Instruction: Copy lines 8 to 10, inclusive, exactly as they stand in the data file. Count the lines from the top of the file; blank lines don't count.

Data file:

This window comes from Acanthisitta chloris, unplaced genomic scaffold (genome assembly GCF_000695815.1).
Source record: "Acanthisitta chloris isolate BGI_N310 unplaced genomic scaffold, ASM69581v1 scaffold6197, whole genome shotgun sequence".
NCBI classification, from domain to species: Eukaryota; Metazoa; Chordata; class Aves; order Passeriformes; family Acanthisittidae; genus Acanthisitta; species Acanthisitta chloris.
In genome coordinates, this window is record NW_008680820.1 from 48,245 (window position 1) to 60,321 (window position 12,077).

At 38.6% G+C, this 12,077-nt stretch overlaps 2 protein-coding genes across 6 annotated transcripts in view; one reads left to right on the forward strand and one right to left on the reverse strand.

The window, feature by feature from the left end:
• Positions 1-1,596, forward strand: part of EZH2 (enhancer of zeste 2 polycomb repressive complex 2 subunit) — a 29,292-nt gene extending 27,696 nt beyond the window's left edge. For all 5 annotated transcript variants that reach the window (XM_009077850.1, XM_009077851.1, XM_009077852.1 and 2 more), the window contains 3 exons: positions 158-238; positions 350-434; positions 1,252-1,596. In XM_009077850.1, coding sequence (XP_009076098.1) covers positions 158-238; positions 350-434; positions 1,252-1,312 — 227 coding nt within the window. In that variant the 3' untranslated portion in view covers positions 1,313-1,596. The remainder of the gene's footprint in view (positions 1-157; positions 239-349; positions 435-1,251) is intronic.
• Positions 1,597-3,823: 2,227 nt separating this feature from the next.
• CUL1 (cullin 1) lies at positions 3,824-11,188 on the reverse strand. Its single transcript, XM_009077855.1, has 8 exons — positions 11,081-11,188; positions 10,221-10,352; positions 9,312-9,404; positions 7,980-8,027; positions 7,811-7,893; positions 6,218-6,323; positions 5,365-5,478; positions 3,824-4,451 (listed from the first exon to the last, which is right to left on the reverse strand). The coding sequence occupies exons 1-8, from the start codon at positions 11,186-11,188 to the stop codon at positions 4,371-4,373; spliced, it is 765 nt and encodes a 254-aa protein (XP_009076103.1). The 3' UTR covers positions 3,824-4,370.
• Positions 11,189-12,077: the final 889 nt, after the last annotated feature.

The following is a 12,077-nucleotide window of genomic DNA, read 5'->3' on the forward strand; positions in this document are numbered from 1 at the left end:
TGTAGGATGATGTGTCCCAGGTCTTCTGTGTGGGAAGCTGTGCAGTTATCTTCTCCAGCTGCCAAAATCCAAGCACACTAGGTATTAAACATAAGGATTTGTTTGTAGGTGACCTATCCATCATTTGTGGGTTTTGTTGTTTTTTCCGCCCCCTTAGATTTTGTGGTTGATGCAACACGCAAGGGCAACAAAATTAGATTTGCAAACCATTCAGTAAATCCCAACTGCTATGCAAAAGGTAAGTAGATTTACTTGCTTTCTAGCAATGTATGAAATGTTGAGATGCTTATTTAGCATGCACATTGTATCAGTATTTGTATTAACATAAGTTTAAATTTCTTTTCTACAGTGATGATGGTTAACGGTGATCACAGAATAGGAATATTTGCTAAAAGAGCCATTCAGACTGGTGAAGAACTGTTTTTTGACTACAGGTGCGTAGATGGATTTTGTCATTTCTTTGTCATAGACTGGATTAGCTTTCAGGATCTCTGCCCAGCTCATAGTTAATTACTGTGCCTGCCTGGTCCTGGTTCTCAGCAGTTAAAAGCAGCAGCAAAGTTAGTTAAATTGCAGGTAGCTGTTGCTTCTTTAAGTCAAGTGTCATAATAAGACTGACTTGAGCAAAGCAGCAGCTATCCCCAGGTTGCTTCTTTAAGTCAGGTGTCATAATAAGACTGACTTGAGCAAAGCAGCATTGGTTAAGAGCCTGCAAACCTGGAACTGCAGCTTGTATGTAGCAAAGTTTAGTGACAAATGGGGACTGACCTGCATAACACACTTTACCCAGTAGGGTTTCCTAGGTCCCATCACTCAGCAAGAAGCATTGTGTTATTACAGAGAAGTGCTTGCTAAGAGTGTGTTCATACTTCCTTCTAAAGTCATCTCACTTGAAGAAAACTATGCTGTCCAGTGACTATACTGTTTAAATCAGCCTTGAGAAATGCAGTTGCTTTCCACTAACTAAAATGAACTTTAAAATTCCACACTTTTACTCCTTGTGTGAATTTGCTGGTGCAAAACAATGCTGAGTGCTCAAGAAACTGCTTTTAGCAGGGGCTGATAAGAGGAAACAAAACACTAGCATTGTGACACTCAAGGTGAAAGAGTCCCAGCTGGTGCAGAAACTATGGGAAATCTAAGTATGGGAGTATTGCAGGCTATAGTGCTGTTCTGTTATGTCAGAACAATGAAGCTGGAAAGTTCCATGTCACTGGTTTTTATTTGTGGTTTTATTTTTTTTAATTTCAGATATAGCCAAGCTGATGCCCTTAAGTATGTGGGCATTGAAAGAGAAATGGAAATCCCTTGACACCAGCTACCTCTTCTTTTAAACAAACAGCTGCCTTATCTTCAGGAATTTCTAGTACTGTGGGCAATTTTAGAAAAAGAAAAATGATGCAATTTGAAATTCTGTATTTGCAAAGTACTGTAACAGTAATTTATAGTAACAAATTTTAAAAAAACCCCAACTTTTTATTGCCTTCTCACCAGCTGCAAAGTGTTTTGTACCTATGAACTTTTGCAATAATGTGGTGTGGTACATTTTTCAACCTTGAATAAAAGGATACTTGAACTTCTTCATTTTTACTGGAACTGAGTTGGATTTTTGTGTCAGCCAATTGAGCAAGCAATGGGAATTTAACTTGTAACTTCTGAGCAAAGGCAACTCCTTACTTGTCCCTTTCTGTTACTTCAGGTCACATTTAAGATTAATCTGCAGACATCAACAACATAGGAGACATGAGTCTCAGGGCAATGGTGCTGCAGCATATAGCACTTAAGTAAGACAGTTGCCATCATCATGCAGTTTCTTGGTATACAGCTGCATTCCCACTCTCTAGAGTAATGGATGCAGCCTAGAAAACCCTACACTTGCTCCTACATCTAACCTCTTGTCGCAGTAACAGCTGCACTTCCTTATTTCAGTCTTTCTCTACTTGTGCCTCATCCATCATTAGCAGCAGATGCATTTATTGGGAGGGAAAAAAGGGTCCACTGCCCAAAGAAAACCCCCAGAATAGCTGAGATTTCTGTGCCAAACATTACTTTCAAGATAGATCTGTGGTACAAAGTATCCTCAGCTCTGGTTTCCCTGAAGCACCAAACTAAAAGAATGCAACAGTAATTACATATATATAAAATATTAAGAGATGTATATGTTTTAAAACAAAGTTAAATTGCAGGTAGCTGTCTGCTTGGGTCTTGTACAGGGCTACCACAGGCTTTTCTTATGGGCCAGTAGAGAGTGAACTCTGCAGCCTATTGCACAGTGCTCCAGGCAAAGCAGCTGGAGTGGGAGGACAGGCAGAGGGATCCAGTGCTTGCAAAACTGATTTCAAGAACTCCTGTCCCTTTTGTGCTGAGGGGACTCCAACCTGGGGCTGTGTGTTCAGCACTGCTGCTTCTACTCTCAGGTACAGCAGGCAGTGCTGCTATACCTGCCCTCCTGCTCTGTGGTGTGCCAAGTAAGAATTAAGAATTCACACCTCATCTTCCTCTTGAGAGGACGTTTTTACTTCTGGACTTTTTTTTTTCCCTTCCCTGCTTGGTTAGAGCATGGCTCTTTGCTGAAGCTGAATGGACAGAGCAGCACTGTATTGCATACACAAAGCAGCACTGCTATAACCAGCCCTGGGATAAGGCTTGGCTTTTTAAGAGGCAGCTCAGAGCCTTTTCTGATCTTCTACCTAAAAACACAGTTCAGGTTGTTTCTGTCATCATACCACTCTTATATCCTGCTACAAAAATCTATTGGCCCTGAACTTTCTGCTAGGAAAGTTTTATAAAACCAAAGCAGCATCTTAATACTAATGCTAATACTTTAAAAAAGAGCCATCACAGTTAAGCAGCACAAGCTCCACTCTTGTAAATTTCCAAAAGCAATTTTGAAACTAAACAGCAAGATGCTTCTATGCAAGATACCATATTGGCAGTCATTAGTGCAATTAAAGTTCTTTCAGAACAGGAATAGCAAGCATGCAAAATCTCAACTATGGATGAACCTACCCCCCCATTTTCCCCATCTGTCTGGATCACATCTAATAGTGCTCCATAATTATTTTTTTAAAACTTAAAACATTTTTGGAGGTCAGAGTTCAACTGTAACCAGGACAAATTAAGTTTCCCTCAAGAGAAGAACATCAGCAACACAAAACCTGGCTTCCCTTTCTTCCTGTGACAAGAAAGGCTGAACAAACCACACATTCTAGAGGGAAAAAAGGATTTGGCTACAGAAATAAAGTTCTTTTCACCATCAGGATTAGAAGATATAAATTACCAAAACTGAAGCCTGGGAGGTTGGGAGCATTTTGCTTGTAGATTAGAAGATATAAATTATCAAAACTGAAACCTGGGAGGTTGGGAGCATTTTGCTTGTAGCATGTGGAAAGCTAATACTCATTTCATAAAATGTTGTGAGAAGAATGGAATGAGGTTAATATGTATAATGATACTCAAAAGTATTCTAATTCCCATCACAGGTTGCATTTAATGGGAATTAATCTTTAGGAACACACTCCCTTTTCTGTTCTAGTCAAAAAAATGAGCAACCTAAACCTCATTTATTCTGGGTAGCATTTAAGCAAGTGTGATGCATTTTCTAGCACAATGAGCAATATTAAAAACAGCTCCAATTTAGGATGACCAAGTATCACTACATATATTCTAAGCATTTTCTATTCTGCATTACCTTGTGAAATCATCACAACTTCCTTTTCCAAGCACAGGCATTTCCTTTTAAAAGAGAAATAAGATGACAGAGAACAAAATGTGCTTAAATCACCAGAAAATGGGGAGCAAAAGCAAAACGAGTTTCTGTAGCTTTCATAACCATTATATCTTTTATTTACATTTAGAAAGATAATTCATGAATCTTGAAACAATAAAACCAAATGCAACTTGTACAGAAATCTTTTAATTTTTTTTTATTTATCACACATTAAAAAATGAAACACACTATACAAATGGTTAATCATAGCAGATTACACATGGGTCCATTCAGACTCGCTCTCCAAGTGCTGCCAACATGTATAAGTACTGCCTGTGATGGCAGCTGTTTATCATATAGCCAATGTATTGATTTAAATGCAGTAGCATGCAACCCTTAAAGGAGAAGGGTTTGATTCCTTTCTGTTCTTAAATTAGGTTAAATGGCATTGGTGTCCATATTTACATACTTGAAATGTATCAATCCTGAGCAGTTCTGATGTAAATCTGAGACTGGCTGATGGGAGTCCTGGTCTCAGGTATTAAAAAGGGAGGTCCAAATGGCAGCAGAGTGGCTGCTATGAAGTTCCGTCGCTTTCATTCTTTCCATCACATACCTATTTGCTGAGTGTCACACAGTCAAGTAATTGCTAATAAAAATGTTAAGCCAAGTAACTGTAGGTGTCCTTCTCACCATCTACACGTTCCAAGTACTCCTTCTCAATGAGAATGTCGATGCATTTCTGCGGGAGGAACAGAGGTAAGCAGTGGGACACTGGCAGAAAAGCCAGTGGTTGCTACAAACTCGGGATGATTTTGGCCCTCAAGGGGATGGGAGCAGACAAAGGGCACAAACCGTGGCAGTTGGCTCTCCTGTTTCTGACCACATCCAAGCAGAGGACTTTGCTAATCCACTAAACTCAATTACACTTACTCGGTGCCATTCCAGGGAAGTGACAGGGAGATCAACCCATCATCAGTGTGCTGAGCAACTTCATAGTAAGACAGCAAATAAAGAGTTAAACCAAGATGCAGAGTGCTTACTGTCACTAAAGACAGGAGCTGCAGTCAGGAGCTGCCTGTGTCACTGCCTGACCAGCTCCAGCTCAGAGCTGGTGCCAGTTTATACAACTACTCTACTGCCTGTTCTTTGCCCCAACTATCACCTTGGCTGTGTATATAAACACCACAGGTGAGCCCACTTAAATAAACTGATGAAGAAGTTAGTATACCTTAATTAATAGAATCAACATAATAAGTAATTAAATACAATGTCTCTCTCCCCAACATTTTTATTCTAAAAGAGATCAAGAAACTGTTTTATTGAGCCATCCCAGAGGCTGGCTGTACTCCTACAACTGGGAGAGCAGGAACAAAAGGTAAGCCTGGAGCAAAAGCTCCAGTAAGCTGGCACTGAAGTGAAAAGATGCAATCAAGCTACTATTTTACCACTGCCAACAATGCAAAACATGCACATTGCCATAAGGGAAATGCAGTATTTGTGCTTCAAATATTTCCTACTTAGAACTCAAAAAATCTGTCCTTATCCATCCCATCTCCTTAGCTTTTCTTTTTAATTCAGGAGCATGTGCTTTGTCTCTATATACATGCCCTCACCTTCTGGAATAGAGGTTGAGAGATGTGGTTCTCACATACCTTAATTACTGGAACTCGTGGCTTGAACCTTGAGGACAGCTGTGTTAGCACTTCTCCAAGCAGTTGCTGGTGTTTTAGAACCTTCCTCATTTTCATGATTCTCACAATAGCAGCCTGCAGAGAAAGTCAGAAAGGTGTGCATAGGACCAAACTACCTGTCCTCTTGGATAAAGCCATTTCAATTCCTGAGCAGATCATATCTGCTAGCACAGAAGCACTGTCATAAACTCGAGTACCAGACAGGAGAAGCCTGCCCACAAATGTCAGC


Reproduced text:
• Positions 1,597-3,823: 2,227 nt separating this feature from the next.
• CUL1 (cullin 1) lies at positions 3,824-11,188 on the reverse strand. Its single transcript, XM_009077855.1, has 8 exons — positions 11,081-11,188; positions 10,221-10,352; positions 9,312-9,404; positions 7,980-8,027; positions 7,811-7,893; positions 6,218-6,323; positions 5,365-5,478; positions 3,824-4,451 (listed from the first exon to the last, which is right to left on the reverse strand). The coding sequence occupies exons 1-8, from the start codon at positions 11,186-11,188 to the stop codon at positions 4,371-4,373; spliced, it is 765 nt and encodes a 254-aa protein (XP_009076103.1). The 3' UTR covers positions 3,824-4,370.
• Positions 11,189-12,077: the final 889 nt, after the last annotated feature.